Nothing makes Elanor Kindred and Jackie Reader happier than when neighbors walk into their front yard and take something.
Well, not everything is fair game, but the books in the “castle” certainly are.
The Fredericksburg residents are part of an international movement called Little Free Library, a free book exchange hosted in peoples’ yards. Neighbors are encouraged to take a book—in this case, from the castle-shaped repository—and leave one for someone else.
There are no membership cards or late fees. Participants hope the effort will get people excited about reading and give them the chance talk to each other in the process.
“It’s always nice to encourage communication in a world where we’ve gotten really used to not communicating with each other,” Kindred said.
She sees plenty of people in Normandy Village who don’t make eye contact as they jog or push strollers. They walk by, nose to the phone.
“We’ve become conditioned to that,” she said.
But since she and Reader put up their little castle in mid-October at 603 Hanson Ave., they’ve noticed neighbors breaking routines.
Some stop to pick up a flier about the project. A few have knocked on the door to ask questions and comment about how great it is.
And, residents occasionally open the castle’s glass-paned doors, trimmed in burgundy, and pick a selection.
“It’s always a victory when people walk away with a book,” Kindred said.
Kindred’s father, John, built the castle—bigger than an extra-large mailbox—and she painted vines of ivy climbing along the turrets.
She’s a big fan of medieval literature. She’s not only read it, but also has written a seven-part series about a mythical kingdom called Etheria.
Kindred was featured in a Free Lance–Star story two years ago about her books, for which she also creates the artwork. She’s a graphic designer at the Central Rappahannock Regional Library.
Reader—who has the perfect name for someone who loves books—works from home, answering questions about health insurance for public and labor sectors in Pennsylvania.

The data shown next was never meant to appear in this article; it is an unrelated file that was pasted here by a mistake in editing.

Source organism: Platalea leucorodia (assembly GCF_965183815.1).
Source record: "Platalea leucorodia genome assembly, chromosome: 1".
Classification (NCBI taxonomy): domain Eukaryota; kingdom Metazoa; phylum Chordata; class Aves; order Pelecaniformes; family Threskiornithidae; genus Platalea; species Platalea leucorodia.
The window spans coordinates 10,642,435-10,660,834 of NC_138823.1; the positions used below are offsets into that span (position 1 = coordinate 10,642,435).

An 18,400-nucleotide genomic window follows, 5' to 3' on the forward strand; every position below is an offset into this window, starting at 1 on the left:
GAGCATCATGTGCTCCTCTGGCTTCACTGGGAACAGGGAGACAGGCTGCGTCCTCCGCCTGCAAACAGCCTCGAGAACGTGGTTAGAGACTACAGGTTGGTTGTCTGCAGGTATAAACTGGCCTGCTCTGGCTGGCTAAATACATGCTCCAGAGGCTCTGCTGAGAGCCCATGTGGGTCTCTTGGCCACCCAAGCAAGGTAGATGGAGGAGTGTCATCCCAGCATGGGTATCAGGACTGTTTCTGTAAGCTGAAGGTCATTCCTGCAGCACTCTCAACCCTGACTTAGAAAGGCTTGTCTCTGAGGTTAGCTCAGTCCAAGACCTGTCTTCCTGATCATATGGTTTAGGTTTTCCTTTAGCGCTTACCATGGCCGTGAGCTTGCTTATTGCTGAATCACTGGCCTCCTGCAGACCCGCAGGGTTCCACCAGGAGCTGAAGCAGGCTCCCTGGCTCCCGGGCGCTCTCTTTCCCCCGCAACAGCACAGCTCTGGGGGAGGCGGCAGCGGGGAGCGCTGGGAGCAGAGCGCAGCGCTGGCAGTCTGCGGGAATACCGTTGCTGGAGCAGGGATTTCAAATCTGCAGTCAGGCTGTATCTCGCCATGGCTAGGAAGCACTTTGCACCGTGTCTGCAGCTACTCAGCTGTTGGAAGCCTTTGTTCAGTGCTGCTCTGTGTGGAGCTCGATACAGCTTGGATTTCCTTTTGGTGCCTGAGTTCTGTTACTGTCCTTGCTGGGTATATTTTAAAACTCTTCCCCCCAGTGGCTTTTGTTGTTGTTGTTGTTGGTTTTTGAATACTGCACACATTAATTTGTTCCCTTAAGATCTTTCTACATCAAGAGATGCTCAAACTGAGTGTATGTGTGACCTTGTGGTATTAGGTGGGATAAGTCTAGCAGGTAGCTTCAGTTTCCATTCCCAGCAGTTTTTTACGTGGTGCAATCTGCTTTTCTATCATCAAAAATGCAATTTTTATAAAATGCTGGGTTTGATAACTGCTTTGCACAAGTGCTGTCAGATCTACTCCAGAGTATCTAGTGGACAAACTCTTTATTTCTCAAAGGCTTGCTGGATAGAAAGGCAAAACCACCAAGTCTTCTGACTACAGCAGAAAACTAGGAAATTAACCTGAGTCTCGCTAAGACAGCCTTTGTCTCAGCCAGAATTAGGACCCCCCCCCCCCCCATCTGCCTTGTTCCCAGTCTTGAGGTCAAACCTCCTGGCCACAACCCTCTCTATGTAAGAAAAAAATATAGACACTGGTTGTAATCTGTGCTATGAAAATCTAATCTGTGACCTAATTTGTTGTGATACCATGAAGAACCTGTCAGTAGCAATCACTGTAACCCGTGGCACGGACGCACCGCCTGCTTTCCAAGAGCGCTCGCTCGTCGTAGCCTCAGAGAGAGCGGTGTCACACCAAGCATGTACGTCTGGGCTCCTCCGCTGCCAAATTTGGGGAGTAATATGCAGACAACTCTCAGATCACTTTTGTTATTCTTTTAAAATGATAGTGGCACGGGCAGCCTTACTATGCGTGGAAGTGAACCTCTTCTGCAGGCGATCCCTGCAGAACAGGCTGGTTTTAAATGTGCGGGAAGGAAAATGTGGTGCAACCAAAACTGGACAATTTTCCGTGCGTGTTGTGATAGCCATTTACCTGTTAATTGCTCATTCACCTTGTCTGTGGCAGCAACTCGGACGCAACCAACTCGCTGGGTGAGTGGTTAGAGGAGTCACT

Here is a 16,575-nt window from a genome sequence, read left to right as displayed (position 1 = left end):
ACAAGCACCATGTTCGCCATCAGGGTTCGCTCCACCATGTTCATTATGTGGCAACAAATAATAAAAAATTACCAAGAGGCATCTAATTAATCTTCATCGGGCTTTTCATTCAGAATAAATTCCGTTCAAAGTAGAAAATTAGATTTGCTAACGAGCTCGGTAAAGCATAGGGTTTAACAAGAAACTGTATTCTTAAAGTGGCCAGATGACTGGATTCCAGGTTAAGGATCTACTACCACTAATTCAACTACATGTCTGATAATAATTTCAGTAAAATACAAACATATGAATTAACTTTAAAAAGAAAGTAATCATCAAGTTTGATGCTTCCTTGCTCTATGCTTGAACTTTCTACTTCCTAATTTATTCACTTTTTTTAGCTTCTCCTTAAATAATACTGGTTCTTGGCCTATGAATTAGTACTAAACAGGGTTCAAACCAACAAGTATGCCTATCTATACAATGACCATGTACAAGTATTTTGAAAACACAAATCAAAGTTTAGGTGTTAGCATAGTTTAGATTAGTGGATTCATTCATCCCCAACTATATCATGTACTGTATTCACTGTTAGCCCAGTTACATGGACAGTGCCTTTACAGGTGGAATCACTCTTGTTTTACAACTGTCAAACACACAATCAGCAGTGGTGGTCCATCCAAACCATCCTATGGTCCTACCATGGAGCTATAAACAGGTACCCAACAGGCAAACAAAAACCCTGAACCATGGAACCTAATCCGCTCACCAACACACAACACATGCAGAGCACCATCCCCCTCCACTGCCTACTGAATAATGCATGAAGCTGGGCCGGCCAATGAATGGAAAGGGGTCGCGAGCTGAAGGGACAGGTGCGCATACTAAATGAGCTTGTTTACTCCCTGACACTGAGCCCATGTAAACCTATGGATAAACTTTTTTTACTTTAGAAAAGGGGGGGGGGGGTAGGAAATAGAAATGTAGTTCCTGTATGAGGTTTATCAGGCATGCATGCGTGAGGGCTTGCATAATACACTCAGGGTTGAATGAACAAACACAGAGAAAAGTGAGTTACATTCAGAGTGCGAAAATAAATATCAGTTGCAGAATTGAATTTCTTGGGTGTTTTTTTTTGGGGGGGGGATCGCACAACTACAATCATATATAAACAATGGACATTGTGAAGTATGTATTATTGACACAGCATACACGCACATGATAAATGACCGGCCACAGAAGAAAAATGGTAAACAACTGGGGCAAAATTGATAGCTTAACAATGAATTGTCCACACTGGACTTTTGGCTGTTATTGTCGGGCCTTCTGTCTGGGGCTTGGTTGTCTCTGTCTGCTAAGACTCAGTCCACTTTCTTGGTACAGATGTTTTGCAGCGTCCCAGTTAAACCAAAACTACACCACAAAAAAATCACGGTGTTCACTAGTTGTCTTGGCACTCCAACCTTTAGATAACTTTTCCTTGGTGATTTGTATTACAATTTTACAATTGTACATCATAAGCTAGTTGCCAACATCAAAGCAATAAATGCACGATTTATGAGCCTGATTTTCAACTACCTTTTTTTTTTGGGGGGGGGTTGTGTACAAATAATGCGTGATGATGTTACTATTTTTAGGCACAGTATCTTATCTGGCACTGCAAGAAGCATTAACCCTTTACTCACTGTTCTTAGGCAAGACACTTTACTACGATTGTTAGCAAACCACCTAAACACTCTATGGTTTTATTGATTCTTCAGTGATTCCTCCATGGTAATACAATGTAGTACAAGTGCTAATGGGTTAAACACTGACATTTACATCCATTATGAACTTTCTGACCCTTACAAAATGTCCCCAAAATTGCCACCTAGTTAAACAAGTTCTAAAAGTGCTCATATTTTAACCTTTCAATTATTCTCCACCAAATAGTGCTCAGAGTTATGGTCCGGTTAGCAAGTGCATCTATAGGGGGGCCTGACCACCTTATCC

The two filled their little castle with books they’ve enjoyed or those purchased at thrift stores for the specific purpose of giving them away. They included some kids’ favorites, such as “The Joy of a Peanuts Christmas” and “Felicity’s New Sister.” Reader couldn’t resist adding “The ABCs of Fruits and Vegetables.”
“I can’t pass up an opportunity to put an educational book in there,” she said.
There are also popular titles from best-selling authors, ranging from Jodi Picoult and Rita Mae Brown to Stephen King and John Grisham.
The Little Free Library in Normandy Village is one of several in the region and more than 15,000 worldwide, according to the project’s website.
The concept began in 2009 when Todd Bol of Hudson, Wis., built a model of a one-room schoolhouse as a tribute to his mother. He filled it with books and put it on a post in his front yard.
The idea was so popular, it spread across continents. Some people build little libraries that are mini models of their homes; others have ones that look like Amish schools or British phone booths.
The one at Gari Melchers Home and Studio at Belmont resembles the artist’s studio and was built by Stafford County resident Tim Smith.
“It is extremely popular,” said Marketing Manager Susan Taylor–Schran. She estimates 1,000 books have passed through Belmont’s little library in 18 months.
People from other states learn about the library system for the first time and go back home and start their own, she said.
Taylor–Schran liked the project because she loves books, but it also is in keeping with the charitable works of Gari and Corinne Melchers, who regularly gave books to area children.